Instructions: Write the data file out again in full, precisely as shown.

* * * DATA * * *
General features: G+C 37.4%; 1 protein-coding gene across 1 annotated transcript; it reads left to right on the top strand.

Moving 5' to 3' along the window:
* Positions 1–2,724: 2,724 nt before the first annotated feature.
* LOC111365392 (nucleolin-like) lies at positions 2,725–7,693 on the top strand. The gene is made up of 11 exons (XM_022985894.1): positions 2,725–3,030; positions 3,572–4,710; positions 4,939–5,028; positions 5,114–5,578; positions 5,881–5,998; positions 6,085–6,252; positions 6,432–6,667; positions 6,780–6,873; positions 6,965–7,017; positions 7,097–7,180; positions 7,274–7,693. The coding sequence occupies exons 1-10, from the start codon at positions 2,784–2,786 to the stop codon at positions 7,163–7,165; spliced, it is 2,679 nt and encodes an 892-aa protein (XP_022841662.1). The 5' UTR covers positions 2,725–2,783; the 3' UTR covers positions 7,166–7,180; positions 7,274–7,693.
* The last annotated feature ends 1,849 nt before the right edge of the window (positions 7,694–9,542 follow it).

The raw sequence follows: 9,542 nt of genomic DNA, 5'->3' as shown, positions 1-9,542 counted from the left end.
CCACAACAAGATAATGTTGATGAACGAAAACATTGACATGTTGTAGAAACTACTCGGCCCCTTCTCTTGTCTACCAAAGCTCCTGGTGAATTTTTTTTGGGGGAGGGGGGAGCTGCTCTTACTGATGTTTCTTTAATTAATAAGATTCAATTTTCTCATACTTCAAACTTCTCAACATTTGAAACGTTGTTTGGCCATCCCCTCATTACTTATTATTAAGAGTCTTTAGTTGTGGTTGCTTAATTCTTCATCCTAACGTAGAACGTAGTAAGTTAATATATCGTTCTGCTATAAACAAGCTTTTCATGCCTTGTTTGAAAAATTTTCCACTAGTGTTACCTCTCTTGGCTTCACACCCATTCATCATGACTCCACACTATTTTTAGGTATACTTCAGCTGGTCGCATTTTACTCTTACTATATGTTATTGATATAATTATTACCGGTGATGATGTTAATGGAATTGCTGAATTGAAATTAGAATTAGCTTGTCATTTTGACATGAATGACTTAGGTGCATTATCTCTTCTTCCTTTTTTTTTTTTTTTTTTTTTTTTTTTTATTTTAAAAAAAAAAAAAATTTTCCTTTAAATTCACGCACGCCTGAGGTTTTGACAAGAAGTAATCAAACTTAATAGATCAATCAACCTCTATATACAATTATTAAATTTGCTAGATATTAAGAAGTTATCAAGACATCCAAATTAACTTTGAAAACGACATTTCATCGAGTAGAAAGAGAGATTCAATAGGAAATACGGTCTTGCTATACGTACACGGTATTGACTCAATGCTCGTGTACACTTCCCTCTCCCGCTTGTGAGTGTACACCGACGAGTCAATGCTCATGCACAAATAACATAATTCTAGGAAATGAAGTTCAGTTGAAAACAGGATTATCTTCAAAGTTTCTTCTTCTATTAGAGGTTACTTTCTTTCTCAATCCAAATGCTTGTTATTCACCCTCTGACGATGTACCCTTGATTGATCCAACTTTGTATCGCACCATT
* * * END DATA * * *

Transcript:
General features: G+C 37.4%; 1 protein-coding gene across 1 annotated transcript; it reads left to right on the top strand.

Moving 5' to 3' along the window:
* Positions 1–2,724: 2,724 nt before the first annotated feature.
* LOC111365392 (nucleolin-like) lies at positions 2,725–7,693 on the top strand. The gene is made up of 11 exons (XM_022985894.1): positions 2,725–3,030; positions 3,572–4,710; positions 4,939–5,028; positions 5,114–5,578; positions 5,881–5,998; positions 6,085–6,252; positions 6,432–6,667; positions 6,780–6,873; positions 6,965–7,017; positions 7,097–7,180; positions 7,274–7,693. The coding sequence occupies exons 1-10, from the start codon at positions 2,784–2,786 to the stop codon at positions 7,163–7,165; spliced, it is 2,679 nt and encodes an 892-aa protein (XP_022841662.1). The 5' UTR covers positions 2,725–2,783; the 3' UTR covers positions 7,166–7,180; positions 7,274–7,693.
* The last annotated feature ends 1,849 nt before the right edge of the window (positions 7,694–9,542 follow it).

The raw sequence follows: 9,542 nt of genomic DNA, 5'->3' as shown, positions 1-9,542 counted from the left end.
CCACAACAAGATAATGTTGATGAACGAAAACATTGACATGTTGTAGAAACTACTCGGCCCCTTCTCTTGTCTACCAAAGCTCCTGGTGAATTTTTTTTGGGGGAGGGGGGAGCTGCTCTTACTGATGTTTCTTTAATTAATAAGATTCAATTTTCTCATACTTCAAACTTCTCAACATTTGAAACGTTGTTTGGCCATCCCCTCATTACTTATTATTAAGAGTCTTTAGTTGTGGTTGCTTAATTCTTCATCCTAACGTAGAACGTAGTAAGTTAATATATCGTTCTGCTATAAACAAGCTTTTCATGCCTTGTTTGAAAAATTTTCCACTAGTGTTACCTCTCTTGGCTTCACACCCATTCATCATGACTCCACACTATTTTTAGGTATACTTCAGCTGGTCGCATTTTACTCTTACTATATGTTATTGATATAATTATTACCGGTGATGATGTTAATGGAATTGCTGAATTGAAATTAGAATTAGCTTGTCATTTTGACATGAATGACTTAGGTGCATTATCTCTTCTTCCTTTTTTTTTTTTTTTTTTTTTTTTTTTTATTTTAAAAAAAAAAAAAATTTTCCTTTAAATTCACGCACGCCTGAGGTTTTGACAAGAAGTAATCAAACTTAATAGATCAATCAACCTCTATATACAATTATTAAATTTGCTAGATATTAAGAAGTTATCAAGACATCCAAATTAACTTTGAAAACGACATTTCATCGAGTAGAAAGAGAGATTCAATAGGAAATACGGTCTTGCTATACGTACACGGTATTGACTCAATGCTCGTGTACACTTCCCTCTCCCGCTTGTGAGTGTACACCGACGAGTCAATGCTCATGCACAAATAACATAATTCTAGGAAATGAAGTTCAGTTGAAAACAGGATTATCTTCAAAGTTTCTTCTTCTATTAGAGGTTACTTTCTTTCTCAATCCAAATGCTTGTTATTCACCCTCTGACGATGTACCCTTGATTGATCCAACTTTGTATCGCACCATT